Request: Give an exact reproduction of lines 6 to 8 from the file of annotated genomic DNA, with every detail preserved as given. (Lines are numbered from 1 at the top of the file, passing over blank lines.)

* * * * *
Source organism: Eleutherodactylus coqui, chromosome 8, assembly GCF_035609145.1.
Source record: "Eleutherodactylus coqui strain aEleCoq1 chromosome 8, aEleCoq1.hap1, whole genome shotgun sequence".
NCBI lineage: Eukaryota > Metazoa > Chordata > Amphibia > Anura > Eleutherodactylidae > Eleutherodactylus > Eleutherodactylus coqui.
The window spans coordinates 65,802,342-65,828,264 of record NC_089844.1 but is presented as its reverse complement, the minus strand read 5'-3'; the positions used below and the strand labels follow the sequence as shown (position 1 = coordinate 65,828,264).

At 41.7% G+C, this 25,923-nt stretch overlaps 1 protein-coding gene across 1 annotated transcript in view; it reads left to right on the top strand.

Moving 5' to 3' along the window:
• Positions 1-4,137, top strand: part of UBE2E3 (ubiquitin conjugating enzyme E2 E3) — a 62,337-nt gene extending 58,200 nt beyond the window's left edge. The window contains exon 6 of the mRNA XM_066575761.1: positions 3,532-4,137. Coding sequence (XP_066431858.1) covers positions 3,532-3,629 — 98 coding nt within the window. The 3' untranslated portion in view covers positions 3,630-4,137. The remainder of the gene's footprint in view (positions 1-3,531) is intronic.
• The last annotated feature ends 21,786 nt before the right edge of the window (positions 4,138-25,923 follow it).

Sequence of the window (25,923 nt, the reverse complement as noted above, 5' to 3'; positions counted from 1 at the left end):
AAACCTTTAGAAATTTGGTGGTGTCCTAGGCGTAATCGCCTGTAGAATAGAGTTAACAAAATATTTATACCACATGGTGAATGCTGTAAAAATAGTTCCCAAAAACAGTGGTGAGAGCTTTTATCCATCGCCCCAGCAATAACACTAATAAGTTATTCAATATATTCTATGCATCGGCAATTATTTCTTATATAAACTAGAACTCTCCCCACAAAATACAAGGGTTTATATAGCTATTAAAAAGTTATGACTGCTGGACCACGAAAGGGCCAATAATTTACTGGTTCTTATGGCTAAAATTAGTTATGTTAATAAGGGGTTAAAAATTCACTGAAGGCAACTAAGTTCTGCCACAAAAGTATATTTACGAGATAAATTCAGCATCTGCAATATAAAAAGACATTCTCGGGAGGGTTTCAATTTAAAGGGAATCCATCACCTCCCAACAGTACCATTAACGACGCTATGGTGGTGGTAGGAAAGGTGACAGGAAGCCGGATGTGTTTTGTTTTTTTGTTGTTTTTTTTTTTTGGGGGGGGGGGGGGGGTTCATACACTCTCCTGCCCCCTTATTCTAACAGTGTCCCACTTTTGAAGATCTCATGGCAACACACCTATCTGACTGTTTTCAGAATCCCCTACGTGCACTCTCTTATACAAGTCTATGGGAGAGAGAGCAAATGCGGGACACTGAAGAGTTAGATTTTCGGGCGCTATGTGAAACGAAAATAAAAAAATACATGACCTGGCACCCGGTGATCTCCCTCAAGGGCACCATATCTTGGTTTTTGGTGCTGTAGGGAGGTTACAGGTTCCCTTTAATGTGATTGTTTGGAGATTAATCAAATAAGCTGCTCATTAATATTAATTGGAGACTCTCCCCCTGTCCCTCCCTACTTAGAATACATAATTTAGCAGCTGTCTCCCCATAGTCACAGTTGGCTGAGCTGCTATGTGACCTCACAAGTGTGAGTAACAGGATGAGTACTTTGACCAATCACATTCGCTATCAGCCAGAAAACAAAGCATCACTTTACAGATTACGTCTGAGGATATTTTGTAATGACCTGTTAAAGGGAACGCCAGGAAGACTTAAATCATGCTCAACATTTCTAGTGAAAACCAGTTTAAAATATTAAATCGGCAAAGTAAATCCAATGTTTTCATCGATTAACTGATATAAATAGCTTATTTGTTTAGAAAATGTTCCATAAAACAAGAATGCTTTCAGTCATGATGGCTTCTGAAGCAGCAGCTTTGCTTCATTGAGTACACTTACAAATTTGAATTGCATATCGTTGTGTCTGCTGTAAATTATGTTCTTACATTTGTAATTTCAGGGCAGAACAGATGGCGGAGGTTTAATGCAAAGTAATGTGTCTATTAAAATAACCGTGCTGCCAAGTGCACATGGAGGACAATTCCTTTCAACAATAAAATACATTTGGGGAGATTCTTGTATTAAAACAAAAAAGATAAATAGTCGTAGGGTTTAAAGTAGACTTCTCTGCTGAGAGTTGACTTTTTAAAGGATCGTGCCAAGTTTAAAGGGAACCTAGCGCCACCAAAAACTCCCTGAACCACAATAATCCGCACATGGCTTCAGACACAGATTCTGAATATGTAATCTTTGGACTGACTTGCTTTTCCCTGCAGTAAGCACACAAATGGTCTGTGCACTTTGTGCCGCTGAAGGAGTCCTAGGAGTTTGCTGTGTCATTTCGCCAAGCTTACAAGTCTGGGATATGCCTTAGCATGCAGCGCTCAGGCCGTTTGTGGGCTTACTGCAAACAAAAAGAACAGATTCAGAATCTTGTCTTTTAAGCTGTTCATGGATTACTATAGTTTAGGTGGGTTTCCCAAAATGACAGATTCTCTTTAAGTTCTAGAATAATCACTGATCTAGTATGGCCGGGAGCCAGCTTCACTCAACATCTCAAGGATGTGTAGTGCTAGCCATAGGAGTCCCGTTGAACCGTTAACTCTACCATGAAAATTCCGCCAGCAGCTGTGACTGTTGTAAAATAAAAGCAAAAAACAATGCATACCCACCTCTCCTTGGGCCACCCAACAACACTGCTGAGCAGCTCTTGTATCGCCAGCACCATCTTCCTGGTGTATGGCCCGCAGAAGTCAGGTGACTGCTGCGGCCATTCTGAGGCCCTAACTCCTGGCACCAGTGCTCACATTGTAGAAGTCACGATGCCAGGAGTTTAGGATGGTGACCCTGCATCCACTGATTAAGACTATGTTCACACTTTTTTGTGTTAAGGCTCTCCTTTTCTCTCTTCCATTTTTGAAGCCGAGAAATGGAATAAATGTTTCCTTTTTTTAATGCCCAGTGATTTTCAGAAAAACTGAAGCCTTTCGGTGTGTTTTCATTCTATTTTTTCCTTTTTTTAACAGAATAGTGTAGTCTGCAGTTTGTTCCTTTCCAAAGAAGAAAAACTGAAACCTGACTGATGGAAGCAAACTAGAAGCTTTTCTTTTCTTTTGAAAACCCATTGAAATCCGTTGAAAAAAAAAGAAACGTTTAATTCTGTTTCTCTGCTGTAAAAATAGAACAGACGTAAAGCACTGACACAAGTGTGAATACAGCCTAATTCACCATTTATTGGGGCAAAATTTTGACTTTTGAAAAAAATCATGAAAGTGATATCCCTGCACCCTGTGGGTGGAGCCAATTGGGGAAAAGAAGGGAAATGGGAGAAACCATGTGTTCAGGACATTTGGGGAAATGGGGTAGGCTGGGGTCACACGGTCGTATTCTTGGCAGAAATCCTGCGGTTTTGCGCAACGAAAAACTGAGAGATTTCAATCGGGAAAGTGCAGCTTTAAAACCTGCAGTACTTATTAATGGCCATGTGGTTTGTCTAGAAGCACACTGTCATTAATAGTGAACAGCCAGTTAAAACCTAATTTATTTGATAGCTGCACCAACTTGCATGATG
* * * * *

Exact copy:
Moving 5' to 3' along the window:
• Positions 1-4,137, top strand: part of UBE2E3 (ubiquitin conjugating enzyme E2 E3) — a 62,337-nt gene extending 58,200 nt beyond the window's left edge. The window contains exon 6 of the mRNA XM_066575761.1: positions 3,532-4,137. Coding sequence (XP_066431858.1) covers positions 3,532-3,629 — 98 coding nt within the window. The 3' untranslated portion in view covers positions 3,630-4,137. The remainder of the gene's footprint in view (positions 1-3,531) is intronic.
• The last annotated feature ends 21,786 nt before the right edge of the window (positions 4,138-25,923 follow it).